Amy Beddows 5:26 p.m., June 18
Circle Circle dot dot Gives a Shot to San Diego's Theater Community
Katherine Harroff wants to tell your story.
Artistic director of the collaborative, community-based theatre group Circle Circle dot dot, Harroff has been telling San Diego’s tale since shortly after moving here three years ago for an internship with the North Coast Repertory Theatre.
“We have a lot of cool resources in our group,” says Harroff, who also works with the San Diego Dance Theatre and the San Diego Ballet.
“Puppeteers, photographers, visual artists, musicians – all people trying to figure out where they fit into the San Diego theatre scene. Lots of theatres stick with the same actors and types of shows their supports want to see. When you’re trying to emerge into such a close knit community, it can be hard to get in and make a name for yourself. After a couple of frustrating attempts at finding myself in San Diego as a community-based, collaborative, experimental artist – working at a few theatres as an actress, teacher, and playwright – we started Circle Circle dot dot.”
From the website: “We take stories that are informative and insane, as well as thought-provoking and delusional in order to bridge gaps in communication and understanding of our fellow man.”
The troupe debuted on June 27 with The Break-up/Break-down, an episodic performance of the cast’s own romantic misadventures.
“We realized our audience really exists at The Break-up/Break-down, where we told our own stories as a way of breaking out. We found that some loved it, especially people in our age range, and others had a hard time swallowing it. Some of the older critics in particular were uncomfortable with some of the content. But in the end we had an audience interested in what were are doing.”
Circle Circle dot dot’s next performance, Ragnarok, continues in the vein of the community-based work Harroff has done with the Playwrights Project, where she helped found the Telling Stories program.
“We hung out with foster youth communities and group homes and taught kids play writing. Then, we’d turn their stories and interviews into plays so the community would have a chance to hear them. Community theatre is often associated with activism. That’s there, but it’s not all it is.”
Case in point? Harroff’s work with NASA as a master’s student in Arizona, where she interviewed Mars Rover scientists and created a piece of theatre based on their experiences.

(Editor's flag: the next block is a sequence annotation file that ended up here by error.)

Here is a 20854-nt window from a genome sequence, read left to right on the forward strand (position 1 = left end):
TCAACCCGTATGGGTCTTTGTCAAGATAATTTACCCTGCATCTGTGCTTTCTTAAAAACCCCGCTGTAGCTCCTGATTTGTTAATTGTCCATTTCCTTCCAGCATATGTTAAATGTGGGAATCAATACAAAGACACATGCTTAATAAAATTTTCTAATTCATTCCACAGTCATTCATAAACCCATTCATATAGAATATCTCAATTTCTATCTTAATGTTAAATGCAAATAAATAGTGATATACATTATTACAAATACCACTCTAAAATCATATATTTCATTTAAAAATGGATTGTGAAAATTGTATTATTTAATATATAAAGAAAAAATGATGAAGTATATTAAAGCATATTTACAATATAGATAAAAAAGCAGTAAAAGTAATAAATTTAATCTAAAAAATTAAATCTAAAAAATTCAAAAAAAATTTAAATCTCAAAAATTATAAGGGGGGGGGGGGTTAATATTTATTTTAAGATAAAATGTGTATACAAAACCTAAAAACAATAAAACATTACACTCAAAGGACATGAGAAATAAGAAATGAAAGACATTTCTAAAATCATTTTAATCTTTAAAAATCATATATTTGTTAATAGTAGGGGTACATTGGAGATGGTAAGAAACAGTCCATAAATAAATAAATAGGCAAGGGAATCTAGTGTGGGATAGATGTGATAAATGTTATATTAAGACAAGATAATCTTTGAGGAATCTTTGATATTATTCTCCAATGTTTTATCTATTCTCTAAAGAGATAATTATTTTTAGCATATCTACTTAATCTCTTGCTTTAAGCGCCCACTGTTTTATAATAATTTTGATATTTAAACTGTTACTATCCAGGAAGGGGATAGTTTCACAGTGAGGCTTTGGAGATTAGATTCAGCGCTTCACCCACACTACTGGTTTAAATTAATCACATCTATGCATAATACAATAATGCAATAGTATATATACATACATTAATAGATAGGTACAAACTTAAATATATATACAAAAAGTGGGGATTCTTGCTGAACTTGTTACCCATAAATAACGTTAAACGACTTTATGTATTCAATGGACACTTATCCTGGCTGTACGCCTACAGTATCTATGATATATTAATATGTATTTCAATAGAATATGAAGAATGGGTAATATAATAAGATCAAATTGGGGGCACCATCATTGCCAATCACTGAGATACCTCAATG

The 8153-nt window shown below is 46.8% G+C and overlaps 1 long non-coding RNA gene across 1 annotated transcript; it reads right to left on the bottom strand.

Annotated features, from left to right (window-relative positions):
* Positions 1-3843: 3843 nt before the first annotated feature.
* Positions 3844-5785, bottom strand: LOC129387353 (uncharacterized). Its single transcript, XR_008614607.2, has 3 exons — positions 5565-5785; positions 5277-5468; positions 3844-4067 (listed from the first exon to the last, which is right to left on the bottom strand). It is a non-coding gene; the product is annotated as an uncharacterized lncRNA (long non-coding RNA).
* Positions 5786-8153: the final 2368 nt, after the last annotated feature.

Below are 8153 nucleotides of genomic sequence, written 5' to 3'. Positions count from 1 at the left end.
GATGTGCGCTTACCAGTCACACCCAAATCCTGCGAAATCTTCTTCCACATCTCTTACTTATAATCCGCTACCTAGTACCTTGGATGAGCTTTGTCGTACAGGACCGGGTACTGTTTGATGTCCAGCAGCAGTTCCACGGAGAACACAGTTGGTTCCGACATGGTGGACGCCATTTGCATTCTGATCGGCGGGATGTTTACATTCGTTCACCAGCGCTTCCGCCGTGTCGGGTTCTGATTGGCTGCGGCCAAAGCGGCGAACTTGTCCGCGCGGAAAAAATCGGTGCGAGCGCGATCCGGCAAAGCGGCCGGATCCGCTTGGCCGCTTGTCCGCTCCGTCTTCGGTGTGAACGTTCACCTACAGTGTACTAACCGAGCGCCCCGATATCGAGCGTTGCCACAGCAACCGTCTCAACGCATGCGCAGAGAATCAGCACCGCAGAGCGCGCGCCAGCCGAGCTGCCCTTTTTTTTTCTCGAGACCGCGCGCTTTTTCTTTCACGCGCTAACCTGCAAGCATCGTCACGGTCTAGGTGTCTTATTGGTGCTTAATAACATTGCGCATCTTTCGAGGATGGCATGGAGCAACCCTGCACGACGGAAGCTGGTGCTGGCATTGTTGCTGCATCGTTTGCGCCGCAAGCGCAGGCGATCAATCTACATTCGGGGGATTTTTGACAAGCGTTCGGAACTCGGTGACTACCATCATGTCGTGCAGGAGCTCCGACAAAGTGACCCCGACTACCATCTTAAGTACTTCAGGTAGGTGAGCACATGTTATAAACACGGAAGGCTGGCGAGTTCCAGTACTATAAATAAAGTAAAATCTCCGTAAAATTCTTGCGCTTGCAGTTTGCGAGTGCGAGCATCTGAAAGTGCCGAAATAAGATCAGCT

“The goal was to make the project accessible to the youth, so that in the future there will be people interested in working with the Rover project.”
Ragnarok takes its name from a week long, 1600 strong annual Live Action Role Playing war in Cambridge, Ohio.
“I live by Morley Field where, every Sunday, a group of about 100 LARPers battle all day with foam swords and in character as somebody from a fantasy world,” says Harroff. “LARPers are a community that is accessible to our generation and they already have their own audience.”
Ragnarok runs November 23 through December 10 (Wednesday through Sunday, closed Thanksgiving) and marks the first time Harroff will perform in a play she’s written.
“I’m still a little nervous about how the production will be received by the rest of the LARP community. A big thing about community-based theatre is making sure that your subjects are OK and don’t feel humiliated by what you write. We made sure that the stories we are telling respect our subjects and their stories. In the end, it was impossible not to. Our subjects were kind people, and I hope that comes across in the production.”
In the meantime, Circle Circle dot dot has been working on a production for next March about the transgender performance community in San Diego.
“The really exciting thing is that every play is going to be different from the last. There will be lots of similar human stories, because all people deal with similar conflicts. But we are limitless in what we can do. There’s no other theatre group like that in San Diego that I’ve found. We’d love to be the group that represents collaborative community-based theatre in San Diego.”
For now, that means working on non-profit status and applying for fringe theatre festivals nationwide, where theatre troupes outside of the mainstream can showcase their work.
“We don’t think we have all the answers,” says Harroff. “We’re working hard to gain the respect of our community.”
Get your cootie shot tonight at Jake’s on 6th Wine Bar in Hillcrest, where Circle Circle dot dot will be hosting a costume contest, playing Holloween jams, and giving out prizes including tickets to Ragnarok. Jake’s will be donating a percentage of profits to the production. The party starts at 7 p.m.
Go tell them your story.